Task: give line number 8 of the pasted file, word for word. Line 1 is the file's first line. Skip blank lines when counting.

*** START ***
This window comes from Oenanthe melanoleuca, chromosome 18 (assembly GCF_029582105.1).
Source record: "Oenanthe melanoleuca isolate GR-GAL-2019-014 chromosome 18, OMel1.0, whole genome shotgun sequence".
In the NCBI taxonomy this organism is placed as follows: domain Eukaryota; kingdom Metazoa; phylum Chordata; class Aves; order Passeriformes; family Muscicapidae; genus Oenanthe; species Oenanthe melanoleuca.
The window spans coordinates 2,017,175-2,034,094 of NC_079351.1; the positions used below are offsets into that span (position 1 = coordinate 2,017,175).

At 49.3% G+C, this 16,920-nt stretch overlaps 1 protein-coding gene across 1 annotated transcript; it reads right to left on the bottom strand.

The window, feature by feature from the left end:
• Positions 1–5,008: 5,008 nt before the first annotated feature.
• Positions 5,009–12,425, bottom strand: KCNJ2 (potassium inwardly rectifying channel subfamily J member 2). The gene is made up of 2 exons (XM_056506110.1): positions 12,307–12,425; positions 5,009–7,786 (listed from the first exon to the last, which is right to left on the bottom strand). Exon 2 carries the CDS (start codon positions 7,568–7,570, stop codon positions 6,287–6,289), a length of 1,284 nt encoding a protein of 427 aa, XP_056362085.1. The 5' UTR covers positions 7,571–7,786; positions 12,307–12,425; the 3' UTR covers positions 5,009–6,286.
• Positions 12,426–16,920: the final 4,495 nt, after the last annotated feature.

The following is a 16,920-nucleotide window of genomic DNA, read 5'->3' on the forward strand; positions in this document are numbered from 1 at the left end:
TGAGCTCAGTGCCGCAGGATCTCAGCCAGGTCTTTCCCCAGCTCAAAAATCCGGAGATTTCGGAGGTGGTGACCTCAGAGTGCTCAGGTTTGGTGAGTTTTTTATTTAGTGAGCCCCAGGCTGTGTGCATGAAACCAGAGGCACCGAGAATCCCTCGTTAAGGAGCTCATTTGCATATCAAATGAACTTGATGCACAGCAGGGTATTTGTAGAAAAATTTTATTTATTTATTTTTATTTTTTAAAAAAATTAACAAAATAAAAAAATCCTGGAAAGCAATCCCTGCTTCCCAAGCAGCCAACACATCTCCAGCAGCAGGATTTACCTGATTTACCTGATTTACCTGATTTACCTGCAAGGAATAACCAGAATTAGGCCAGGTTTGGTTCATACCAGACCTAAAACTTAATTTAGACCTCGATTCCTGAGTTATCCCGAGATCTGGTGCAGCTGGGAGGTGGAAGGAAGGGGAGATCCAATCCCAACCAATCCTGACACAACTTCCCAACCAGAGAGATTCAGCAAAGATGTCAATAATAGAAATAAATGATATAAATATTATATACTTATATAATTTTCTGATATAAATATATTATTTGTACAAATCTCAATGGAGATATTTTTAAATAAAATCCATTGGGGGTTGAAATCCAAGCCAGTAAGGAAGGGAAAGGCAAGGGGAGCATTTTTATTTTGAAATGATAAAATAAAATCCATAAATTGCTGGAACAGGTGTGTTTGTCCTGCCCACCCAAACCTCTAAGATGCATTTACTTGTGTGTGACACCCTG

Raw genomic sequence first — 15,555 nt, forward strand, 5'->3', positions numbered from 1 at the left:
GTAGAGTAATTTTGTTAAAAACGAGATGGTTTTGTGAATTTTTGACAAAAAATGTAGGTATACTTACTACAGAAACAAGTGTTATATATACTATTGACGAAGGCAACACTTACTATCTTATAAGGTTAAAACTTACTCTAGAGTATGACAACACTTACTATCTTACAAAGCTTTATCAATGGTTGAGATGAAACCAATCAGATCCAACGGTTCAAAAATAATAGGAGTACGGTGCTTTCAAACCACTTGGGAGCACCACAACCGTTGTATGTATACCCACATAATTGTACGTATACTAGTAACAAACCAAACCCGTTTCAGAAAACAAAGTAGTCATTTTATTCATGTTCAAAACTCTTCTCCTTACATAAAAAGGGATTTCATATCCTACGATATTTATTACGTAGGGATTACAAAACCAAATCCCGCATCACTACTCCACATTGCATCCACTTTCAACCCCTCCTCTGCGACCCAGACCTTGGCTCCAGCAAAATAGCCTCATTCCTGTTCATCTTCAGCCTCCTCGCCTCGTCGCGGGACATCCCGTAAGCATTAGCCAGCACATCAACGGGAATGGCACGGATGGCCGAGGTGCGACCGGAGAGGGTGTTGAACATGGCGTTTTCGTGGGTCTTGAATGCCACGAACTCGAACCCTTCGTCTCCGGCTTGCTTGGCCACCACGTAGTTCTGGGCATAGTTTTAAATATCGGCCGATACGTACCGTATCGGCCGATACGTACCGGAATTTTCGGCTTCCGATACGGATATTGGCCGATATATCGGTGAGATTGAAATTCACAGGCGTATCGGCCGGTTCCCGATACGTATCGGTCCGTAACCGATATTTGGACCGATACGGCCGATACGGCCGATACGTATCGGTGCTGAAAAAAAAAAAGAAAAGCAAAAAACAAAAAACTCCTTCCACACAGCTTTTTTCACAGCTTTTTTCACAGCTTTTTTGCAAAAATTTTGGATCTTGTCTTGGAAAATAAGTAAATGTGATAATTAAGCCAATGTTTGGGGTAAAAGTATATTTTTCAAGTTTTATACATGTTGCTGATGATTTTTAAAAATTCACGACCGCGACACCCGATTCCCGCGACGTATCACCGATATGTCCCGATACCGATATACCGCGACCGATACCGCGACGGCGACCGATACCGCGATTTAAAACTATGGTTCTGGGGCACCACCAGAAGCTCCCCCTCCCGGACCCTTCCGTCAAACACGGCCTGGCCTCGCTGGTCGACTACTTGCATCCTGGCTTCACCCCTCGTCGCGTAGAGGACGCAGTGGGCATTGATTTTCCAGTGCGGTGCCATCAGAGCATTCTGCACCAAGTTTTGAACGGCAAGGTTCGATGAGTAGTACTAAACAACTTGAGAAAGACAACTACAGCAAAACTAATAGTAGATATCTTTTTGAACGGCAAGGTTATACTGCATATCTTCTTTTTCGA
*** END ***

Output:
• Positions 5,009–12,425, bottom strand: KCNJ2 (potassium inwardly rectifying channel subfamily J member 2). The gene is made up of 2 exons (XM_056506110.1): positions 12,307–12,425; positions 5,009–7,786 (listed from the first exon to the last, which is right to left on the bottom strand). Exon 2 carries the CDS (start codon positions 7,568–7,570, stop codon positions 6,287–6,289), a length of 1,284 nt encoding a protein of 427 aa, XP_056362085.1. The 5' UTR covers positions 7,571–7,786; positions 12,307–12,425; the 3' UTR covers positions 5,009–6,286.